Sunday, April 26, 2009

Where The Story Starts 2

So how does the Hero's Journey work? I’ve taken three romance stories many people have read. Pride and Prejudice by Jane Austen, published in 1813; at the very beginning or romance writing. Devil’s Cub by Georgette Heyer, published in 1932, one of the first historical romances, and Legally Blonde, the movie, released June 2001 based on a novel by Amanda Brown, a romantic comedy.

Why not use science fiction or fantasy stories? Because that’s where you expect to find mythological and folktale characteristics. If the precepts of the hero’s journey work, they should work across all genres and all media.

Opening sentences of Pride and Prejudice:
“It is a truth universally acknowledged, that a single man in possession of a good fortune must be in want of a wife. However little know the feelings or views of such a man may be on his first entering a neighbourhood, this truth is so well fixed in the minds of the surrounding families, that he is considered the rightful property of someone or other of their daughters.”

Within two sentences Jane Austin has established her setting (Austen’s contemporary society) – a typical upper-class neighborhood. This is the ordinary world of the heroine. Austin also indicates the impending journey about to start.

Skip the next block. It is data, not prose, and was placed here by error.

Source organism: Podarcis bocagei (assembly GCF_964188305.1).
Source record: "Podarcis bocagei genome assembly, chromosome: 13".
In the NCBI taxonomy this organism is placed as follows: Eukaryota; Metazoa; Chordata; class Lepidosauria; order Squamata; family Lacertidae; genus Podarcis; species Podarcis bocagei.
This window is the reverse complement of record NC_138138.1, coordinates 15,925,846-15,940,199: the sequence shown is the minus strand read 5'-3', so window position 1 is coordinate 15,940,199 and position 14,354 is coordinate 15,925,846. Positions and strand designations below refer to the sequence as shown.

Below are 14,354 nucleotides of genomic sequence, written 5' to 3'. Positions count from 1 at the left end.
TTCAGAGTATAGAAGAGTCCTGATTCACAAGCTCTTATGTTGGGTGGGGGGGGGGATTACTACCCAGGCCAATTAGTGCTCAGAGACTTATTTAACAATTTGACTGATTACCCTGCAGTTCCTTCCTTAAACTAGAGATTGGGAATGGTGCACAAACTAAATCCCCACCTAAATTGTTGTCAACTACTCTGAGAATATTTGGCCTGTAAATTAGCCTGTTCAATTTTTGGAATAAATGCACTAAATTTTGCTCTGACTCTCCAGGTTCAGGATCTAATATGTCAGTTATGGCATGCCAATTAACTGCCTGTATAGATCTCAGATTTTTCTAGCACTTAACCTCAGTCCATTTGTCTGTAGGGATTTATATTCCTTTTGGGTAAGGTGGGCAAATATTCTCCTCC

The opening sentence from Devil’s Cub:
“There was only one occupant of the couch, a gentleman who sprawled very much at his ease, with his legs stretched out before him, and his hands dug deep in the capacious pockets of his greatcoat. While the coach rattled over the cobbled streets of the town, the light from an occasional lantern or flambeau momentarily lit the interior of the vehicle and made a diamond pin or a pair of very large shoe-buckles flash, but since the gentleman lounging in the coach wore his gold-edged hat tilted low over his eyes, his face remained in shadow.”

I had forgotten the way this story started. I’ve always considered it Mary’s (the heroine) journey. And while most romances are about the heroine’s journey, Devil’s Cub is about the hero’s journey. That is why the story starts in Dominic’s very exclusive self-centered world. It’s his world that changes. While you might think his abduction of Mary significantly changes her world, it doesn’t. Mary remains the same character as when she first walks into the story.

From Legally Blonde (the movie) opening scene:
A pretty girl in close-fitting clothes riding a bicycle with an envelope addressed to “Elle" in the basket. She is riding through a college town, passing frat boys and pulls into a sorority house. Scenes shift between typical happenings in the sorority. Hawaiian singer Hoku sings “It’s a Perfect Day.” (It’s a perfect day, nothing standing in my way.)

Everything about this is so upbeat. Elle Woods, the heroine, has a perfect life. She is blonde, beautiful and lives on the surface of life with few cares and expectations that only good can come her way. Change is about to come, and Elle changes, but still expects good to come her way.

So there you have it, openings showing the ordinary world that is about to change as the world of adventure calls.

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